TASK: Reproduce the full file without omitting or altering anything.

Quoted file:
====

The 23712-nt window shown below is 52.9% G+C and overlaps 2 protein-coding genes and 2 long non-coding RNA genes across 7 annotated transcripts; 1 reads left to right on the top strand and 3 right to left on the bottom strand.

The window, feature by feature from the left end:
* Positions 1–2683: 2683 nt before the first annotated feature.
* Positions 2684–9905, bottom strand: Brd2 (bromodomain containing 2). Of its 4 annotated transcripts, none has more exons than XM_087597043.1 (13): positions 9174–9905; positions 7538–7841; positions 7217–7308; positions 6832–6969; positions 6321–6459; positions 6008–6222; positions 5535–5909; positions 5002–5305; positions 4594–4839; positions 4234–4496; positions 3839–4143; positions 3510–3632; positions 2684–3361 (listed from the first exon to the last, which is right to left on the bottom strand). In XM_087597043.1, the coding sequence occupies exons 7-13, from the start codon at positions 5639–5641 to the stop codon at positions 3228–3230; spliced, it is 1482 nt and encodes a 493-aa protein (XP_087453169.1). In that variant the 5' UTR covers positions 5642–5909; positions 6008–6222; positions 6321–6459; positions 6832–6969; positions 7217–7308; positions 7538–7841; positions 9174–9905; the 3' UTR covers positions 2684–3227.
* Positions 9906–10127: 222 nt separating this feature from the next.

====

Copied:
The 23712-nt window shown below is 52.9% G+C and overlaps 2 protein-coding genes and 2 long non-coding RNA genes across 7 annotated transcripts; 1 reads left to right on the top strand and 3 right to left on the bottom strand.

The window, feature by feature from the left end:
* Positions 1–2683: 2683 nt before the first annotated feature.
* Positions 2684–9905, bottom strand: Brd2 (bromodomain containing 2). Of its 4 annotated transcripts, none has more exons than XM_087597043.1 (13): positions 9174–9905; positions 7538–7841; positions 7217–7308; positions 6832–6969; positions 6321–6459; positions 6008–6222; positions 5535–5909; positions 5002–5305; positions 4594–4839; positions 4234–4496; positions 3839–4143; positions 3510–3632; positions 2684–3361 (listed from the first exon to the last, which is right to left on the bottom strand). In XM_087597043.1, the coding sequence occupies exons 7-13, from the start codon at positions 5639–5641 to the stop codon at positions 3228–3230; spliced, it is 1482 nt and encodes a 493-aa protein (XP_087453169.1). In that variant the 5' UTR covers positions 5642–5909; positions 6008–6222; positions 6321–6459; positions 6832–6969; positions 7217–7308; positions 7538–7841; positions 9174–9905; the 3' UTR covers positions 2684–3227.
* Positions 9906–10127: 222 nt separating this feature from the next.